Don Rogers: Deliberate misquoting goes way over the line beyond journalism
Vail, CO, Colorado
I’m blessed that journalism is not my first career. Blessed that I’ve seen it from the other side of the notebook. Blessed that I know life is seen and lived in many different ways.
Which, of course, led me to journalism, the high discipline of the observer. Journalism takes its hits, in part because even at best it only can be practiced imperfectly.
Humans are imperfect; they make mistakes. Journalists don’t have complete access to information. They are, at root, lay people trying to understand experts in their respective fields and then report precisely not in the experts’ language and view but for the general audience of other lay people. We’re all lay people outside our occupations and interests.
Journalism is a process, like the scientific process, with similar rules of confirmation, comprehension, ethics and how you reach conclusions.
It’s necessarily fraught with error and misunderstanding, human beings being what they are.
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The base requirement of the journalist is to come to the mission with a pure heart, to seek the truth in this murky world. That starts with getting the quote right, being accurate with the little facts. Otherwise, the whole edifice you build as a story will be flawed.
In my life before journalism, I had the thrill of seeing my name in print, in a box score as a kid and quoted as an adult.
I’ve also felt that frustration of seeing words I did not say, of supposedly doing things I did not do.
But these were honest mistakes made by reporters who didn’t know better, didn’t have my experience, and the errors generally were minor things. Still.
On this side of reporting, I’ve learned how difficult it is to go from story to story, expert to expert, and get it all right. I’m amazed at how well my colleagues have done this over the years.
Since we are dealing with humans, you also have people with big stakes in your story, whose lenses see entirely, let’s say, left or entirely right because they are partisan. Not just politically but because they want an issue to go a certain way and believe, basically, it is the only right way.
So you can be absolutely correct and be criticized loudly for getting it “wrong.” Even when you haven’t.
So I love this work. This is mission impossible. We’re all hostage to our humanity, for better and for worse.
No 1 plus 1 equals 2 in this world. The only constant is the journalist trying to be true. That’s a lot to ask of someone, I realize. But it’s all we have.
If you got it wrong, the true journalist wants to correct it so that the record is righted, the truth comes out in the end. That’s regardless of how it makes us look.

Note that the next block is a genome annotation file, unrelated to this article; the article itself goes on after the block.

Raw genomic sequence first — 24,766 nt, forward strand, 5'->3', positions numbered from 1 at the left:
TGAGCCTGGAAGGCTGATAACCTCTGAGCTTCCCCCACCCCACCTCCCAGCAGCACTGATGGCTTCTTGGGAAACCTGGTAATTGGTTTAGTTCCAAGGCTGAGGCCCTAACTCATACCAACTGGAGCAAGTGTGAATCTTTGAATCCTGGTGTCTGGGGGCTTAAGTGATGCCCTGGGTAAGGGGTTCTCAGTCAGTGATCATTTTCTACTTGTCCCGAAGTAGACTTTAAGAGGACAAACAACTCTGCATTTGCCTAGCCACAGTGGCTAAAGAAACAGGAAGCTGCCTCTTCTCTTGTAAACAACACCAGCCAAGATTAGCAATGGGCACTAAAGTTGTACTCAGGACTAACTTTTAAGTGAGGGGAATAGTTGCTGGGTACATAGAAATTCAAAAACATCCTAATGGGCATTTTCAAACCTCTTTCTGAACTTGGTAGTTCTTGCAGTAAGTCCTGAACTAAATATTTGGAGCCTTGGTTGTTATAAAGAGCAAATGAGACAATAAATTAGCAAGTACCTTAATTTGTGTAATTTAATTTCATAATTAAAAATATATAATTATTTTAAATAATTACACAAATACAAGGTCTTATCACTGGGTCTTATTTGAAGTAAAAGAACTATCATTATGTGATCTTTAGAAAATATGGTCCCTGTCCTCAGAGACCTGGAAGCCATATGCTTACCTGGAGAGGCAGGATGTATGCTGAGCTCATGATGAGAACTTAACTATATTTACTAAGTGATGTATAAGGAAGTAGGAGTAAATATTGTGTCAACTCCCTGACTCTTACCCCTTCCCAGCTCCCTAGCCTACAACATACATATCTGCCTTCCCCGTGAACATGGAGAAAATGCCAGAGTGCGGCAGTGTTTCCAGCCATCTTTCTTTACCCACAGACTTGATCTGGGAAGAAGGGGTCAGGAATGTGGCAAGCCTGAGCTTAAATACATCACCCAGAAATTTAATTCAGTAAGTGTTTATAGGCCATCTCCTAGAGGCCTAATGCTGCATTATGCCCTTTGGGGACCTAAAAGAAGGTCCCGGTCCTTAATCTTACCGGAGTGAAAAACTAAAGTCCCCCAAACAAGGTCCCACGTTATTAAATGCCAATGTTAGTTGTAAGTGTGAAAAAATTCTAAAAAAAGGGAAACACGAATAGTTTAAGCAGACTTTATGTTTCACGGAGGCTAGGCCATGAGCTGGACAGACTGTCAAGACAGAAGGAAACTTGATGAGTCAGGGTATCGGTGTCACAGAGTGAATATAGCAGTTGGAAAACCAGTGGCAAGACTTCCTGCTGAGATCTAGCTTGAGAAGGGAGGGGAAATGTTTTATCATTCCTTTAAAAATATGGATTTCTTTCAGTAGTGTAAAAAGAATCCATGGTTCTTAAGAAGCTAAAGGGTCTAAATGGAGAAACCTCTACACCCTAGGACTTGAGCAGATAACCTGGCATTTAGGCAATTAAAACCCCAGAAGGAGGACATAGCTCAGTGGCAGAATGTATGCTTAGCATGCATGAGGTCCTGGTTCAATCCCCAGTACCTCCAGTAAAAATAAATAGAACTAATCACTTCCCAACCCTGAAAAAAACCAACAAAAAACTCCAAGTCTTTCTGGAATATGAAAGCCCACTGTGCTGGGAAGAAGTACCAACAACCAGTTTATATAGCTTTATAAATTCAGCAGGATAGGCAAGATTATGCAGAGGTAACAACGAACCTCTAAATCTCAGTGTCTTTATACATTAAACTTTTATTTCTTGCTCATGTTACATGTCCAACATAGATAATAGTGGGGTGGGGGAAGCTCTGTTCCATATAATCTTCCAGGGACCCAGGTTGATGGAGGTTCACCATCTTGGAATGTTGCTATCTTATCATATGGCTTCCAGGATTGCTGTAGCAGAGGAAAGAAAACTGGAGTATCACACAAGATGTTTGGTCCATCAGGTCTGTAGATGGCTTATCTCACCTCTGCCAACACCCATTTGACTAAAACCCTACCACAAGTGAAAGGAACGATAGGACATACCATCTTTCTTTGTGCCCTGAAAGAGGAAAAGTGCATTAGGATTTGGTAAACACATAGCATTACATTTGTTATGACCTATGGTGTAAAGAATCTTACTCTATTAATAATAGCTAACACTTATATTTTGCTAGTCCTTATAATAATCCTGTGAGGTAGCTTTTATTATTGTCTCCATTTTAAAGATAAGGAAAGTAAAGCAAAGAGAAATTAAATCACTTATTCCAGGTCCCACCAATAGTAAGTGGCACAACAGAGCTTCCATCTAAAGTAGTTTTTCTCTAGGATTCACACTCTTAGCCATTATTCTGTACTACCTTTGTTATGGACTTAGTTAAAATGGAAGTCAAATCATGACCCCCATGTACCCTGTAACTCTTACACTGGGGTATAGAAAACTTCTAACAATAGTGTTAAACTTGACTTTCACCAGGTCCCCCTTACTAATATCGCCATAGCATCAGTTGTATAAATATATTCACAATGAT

This is why my papers do corrections on Page One and promptly. We care far less how we appear than whether we are wedded to getting it right. That’s not to sound high and mighty. It’s just the way it is supposed to be.
Journalism ” like law, medicine, auto mechanics et al ” is subject to corruption, certainly. I worry less about whether newspapers or TV stations or Web sites will survive in the future than corruption of the discipline.
Journalism in the free world is practiced through business models. Businesses operate in a world of branding, sales for service and differentiating themselves from the competition. Nothing inherently wrong with that. But it can make journalism more complicated. There is a lot of pressure to make the journalism serve the business needs instead of the other, proper way around.
Of course, the problem is that when the journalism aims to serve the needs of sales instead of the community, it’s no longer journalism.
Journalists serving another master than accuracy and truth no longer are journalists. This is an absolute in a real world of perception.
Recently, I was misquoted and mischaracterized in a way that had not happened before. I’ve been misquoted honestly. And I’ve been hung rhetorically on my own true words. That’s the way it goes. I accept that.
But I had not previously been deliberately hung on words I most definitely did not say, at least not by anyone I’d recognize as a journalist. I had not been quoted as saying pretty much the direct opposite of what I actually had said, speaking clearly and slowly, and repeatedly.
I understand honest mistakes and conclusions. That happens, and I’m quite sure that I’ve committed these misdemeanors too many times, thinking I was right on.
But reckless disregard for accuracy and truth while pursuing another interest is new to me from a “journalist.”
I honor the discipline and have high respect for those who punish themselves to practice it the right way. They work through low wages, lots of pressure and often scant understanding by the public they serve in a great quest to inform truly.
So this experience on one level is infuriating. It’s a betrayal of our high calling. On another level, I understand better where our sources are coming from when we misquote or otherwise get facts wrong with them.
I want to scream, “No, I was misquoted!” to my friends who live and work in the public eye. All I’ll get, though, is a hearty, “Welcome to the club!”
This experience tells me that we need to redouble our efforts to make sure we don’t do anything like this to our sources. And, if we do get a quote or fact wrong, to correct as promptly and prominently as we can.
Being treated otherwise, frankly, sucks. And it’s not right. I won’t forget that.
Don Rogers is the editor and publisher of the Vail Daily. He can be reached at 970-748-2920 or firstname.lastname@example.org. He welcomes your comments.